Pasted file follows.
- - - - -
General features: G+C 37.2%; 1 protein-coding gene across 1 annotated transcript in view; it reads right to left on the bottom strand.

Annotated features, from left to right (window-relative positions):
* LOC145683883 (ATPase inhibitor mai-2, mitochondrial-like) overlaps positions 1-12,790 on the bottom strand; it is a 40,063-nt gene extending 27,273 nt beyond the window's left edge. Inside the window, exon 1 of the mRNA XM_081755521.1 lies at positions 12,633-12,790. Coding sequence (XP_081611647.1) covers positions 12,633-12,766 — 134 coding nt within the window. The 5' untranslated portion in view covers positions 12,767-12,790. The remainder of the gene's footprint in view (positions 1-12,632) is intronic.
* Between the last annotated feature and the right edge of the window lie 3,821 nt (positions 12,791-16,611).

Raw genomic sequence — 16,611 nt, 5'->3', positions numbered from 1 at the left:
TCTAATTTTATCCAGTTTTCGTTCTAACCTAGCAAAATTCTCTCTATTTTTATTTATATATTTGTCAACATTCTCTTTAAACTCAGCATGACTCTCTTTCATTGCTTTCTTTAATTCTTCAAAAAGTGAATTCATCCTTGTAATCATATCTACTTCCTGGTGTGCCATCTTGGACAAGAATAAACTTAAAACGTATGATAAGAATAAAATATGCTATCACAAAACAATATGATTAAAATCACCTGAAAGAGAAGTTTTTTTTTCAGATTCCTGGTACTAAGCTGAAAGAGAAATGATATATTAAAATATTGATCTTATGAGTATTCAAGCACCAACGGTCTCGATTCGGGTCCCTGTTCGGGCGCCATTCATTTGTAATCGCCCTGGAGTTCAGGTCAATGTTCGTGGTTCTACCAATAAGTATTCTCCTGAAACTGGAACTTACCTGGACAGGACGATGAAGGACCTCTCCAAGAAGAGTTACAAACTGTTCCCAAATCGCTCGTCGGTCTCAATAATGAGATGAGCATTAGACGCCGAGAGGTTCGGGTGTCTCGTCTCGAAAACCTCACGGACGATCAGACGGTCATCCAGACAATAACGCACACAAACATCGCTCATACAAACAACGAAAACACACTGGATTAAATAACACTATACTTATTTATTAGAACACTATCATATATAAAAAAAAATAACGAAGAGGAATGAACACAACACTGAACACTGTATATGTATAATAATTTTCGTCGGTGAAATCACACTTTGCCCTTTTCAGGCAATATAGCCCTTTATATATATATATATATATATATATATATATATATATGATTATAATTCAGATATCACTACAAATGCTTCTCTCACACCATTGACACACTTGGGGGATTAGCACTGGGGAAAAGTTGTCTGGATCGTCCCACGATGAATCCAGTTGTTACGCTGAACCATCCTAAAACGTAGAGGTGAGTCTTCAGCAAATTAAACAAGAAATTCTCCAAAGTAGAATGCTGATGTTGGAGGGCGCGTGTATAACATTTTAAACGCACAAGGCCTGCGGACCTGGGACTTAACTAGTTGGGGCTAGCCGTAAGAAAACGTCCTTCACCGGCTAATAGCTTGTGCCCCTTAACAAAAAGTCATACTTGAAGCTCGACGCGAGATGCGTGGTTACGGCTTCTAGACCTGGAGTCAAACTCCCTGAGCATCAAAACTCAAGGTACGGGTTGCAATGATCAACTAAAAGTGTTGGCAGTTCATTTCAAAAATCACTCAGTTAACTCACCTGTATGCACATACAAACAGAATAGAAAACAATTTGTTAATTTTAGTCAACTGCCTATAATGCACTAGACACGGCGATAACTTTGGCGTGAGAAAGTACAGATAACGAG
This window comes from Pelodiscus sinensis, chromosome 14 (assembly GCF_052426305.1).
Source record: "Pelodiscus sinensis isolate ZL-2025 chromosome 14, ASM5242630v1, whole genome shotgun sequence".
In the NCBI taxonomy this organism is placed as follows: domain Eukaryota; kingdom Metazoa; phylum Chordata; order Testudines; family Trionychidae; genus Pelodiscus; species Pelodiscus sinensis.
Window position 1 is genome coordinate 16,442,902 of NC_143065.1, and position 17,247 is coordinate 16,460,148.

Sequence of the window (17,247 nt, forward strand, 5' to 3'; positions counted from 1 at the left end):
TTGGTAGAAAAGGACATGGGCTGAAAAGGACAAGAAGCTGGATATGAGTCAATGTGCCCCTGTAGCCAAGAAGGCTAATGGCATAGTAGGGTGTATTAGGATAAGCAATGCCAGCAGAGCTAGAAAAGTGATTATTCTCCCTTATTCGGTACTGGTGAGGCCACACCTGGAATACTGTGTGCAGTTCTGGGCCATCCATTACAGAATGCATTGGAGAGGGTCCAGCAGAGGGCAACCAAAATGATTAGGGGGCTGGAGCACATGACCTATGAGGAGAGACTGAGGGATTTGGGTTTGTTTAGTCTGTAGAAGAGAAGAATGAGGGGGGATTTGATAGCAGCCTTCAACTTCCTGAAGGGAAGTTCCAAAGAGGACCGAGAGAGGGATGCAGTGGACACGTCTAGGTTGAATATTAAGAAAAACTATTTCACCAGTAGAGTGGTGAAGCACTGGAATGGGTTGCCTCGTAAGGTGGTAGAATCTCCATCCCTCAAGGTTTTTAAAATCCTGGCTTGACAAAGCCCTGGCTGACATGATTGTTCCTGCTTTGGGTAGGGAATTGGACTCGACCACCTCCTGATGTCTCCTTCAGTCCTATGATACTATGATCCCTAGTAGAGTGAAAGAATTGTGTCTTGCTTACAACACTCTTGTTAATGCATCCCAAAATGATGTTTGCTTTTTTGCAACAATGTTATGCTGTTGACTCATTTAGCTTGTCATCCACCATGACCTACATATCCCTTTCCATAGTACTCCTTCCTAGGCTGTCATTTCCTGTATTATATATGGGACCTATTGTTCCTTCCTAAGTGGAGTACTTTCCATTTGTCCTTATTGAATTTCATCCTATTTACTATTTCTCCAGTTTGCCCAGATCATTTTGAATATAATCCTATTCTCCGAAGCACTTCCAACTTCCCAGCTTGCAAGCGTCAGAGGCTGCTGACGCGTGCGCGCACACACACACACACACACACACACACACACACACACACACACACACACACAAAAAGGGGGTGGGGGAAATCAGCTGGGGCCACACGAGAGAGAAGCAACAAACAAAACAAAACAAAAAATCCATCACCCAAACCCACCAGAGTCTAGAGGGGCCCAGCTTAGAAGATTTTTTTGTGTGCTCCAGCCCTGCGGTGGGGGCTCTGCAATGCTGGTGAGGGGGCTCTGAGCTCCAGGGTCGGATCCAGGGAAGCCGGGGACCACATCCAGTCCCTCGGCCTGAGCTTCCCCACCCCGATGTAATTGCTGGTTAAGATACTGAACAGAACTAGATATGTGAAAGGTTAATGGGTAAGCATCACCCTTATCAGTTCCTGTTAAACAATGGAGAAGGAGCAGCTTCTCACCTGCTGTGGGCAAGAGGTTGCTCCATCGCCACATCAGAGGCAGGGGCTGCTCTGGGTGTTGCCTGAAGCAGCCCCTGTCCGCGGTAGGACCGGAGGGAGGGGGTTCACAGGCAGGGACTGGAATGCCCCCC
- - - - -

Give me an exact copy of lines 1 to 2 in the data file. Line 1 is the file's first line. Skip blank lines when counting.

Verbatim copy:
General features: G+C 37.2%; 1 protein-coding gene across 1 annotated transcript in view; it reads right to left on the bottom strand.

Annotated features, from left to right (window-relative positions):